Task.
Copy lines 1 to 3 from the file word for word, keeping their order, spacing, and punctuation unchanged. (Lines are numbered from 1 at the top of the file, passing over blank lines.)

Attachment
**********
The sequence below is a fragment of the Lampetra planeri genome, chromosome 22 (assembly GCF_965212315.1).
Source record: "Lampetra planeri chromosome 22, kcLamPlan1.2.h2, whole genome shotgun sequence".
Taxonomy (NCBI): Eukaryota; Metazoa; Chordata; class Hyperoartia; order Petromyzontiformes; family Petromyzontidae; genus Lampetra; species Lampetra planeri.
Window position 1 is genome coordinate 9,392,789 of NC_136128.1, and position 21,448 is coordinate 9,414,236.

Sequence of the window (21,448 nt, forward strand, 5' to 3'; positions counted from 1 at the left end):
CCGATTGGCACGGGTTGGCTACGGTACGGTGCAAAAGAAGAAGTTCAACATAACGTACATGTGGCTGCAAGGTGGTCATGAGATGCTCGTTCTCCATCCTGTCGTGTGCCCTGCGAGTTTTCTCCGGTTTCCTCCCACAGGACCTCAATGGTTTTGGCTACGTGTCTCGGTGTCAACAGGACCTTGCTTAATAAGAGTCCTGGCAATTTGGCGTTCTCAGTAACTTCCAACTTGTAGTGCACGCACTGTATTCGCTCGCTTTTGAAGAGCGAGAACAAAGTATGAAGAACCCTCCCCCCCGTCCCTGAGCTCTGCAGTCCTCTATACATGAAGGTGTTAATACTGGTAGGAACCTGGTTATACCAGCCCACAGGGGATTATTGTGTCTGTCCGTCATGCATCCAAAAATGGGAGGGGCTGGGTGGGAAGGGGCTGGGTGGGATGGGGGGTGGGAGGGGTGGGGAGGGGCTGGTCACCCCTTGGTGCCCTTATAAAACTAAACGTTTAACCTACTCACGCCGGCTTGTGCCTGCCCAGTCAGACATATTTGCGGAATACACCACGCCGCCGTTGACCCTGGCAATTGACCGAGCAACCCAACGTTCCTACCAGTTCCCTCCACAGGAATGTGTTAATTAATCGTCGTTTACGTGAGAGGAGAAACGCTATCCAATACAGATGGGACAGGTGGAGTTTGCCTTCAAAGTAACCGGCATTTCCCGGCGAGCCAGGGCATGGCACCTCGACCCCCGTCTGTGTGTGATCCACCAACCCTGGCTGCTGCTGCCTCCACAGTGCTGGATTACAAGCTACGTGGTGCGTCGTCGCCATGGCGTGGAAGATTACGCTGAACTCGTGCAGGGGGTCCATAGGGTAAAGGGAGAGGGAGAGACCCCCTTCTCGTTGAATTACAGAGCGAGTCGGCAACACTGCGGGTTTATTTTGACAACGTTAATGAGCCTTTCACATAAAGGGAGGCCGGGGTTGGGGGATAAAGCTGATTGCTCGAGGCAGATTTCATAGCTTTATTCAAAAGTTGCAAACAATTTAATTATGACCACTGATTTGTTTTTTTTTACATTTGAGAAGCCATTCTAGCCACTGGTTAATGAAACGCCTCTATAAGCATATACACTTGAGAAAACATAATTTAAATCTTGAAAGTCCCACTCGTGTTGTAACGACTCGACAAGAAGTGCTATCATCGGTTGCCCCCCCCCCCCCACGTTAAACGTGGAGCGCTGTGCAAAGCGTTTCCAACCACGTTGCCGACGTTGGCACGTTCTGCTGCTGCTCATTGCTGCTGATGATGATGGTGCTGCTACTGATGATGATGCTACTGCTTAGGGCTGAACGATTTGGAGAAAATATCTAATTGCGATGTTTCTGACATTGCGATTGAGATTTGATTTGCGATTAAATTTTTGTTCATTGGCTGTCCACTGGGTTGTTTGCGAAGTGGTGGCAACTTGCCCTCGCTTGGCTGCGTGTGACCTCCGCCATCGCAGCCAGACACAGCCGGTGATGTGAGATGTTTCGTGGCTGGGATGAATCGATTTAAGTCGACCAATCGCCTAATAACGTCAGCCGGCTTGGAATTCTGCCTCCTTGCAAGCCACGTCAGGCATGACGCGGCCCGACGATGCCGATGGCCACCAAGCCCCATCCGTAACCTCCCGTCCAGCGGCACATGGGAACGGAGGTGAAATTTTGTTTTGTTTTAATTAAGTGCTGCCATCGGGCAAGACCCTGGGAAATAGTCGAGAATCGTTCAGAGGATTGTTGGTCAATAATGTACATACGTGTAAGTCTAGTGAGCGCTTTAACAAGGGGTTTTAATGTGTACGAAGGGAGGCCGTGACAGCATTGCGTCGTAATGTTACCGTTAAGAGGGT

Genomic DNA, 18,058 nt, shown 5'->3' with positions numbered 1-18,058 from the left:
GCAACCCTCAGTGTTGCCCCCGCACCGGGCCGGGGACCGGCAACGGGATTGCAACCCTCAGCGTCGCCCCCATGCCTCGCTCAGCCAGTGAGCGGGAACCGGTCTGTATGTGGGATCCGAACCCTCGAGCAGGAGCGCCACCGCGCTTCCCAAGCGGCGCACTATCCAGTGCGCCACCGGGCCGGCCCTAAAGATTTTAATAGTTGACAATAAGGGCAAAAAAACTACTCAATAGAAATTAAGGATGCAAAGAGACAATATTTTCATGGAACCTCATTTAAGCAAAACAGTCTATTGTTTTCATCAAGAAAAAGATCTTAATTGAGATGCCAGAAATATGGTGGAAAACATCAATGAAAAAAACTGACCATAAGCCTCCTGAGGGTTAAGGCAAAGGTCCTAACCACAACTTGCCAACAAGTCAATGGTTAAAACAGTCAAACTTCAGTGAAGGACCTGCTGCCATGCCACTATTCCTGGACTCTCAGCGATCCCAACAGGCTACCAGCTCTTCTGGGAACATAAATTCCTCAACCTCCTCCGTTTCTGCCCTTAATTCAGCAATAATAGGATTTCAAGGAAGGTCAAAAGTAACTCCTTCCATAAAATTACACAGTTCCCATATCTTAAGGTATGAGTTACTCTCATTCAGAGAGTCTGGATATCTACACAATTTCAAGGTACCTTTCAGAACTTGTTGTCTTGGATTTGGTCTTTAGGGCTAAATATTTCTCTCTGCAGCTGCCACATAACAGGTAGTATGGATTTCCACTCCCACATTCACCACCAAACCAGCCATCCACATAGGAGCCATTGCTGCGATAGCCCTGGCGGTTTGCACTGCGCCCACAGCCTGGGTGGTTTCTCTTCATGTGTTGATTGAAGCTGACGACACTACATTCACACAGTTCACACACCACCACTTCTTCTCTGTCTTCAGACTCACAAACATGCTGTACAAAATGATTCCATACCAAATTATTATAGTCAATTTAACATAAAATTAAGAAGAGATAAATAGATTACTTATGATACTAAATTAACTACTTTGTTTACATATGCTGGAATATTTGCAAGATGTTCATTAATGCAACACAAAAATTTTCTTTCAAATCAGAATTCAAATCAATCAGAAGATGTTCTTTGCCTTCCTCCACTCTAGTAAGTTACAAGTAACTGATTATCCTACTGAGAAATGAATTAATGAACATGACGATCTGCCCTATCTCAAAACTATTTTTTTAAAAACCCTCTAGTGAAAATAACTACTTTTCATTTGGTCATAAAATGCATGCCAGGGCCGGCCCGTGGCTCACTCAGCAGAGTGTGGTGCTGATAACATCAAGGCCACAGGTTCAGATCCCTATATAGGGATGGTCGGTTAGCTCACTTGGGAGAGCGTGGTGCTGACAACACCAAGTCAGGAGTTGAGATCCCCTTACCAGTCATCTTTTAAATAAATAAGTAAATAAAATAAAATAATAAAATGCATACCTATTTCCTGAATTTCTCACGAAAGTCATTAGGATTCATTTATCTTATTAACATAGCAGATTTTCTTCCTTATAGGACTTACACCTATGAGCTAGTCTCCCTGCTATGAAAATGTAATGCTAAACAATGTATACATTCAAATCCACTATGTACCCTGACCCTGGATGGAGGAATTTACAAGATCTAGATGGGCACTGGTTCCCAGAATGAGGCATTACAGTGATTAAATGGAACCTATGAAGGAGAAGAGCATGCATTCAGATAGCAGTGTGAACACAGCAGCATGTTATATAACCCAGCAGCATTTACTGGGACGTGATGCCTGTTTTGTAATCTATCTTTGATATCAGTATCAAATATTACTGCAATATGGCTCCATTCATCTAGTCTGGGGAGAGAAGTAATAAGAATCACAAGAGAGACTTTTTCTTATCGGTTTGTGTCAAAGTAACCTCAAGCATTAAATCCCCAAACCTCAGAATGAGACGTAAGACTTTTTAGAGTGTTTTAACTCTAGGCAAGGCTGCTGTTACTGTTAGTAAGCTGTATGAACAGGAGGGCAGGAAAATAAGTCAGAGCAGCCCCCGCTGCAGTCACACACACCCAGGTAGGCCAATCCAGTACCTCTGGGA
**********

The sequence below is a fragment of the Lampetra planeri genome, chromosome 22 (assembly GCF_965212315.1).
Source record: "Lampetra planeri chromosome 22, kcLamPlan1.2.h2, whole genome shotgun sequence".
Taxonomy (NCBI): Eukaryota; Metazoa; Chordata; class Hyperoartia; order Petromyzontiformes; family Petromyzontidae; genus Lampetra; species Lampetra planeri.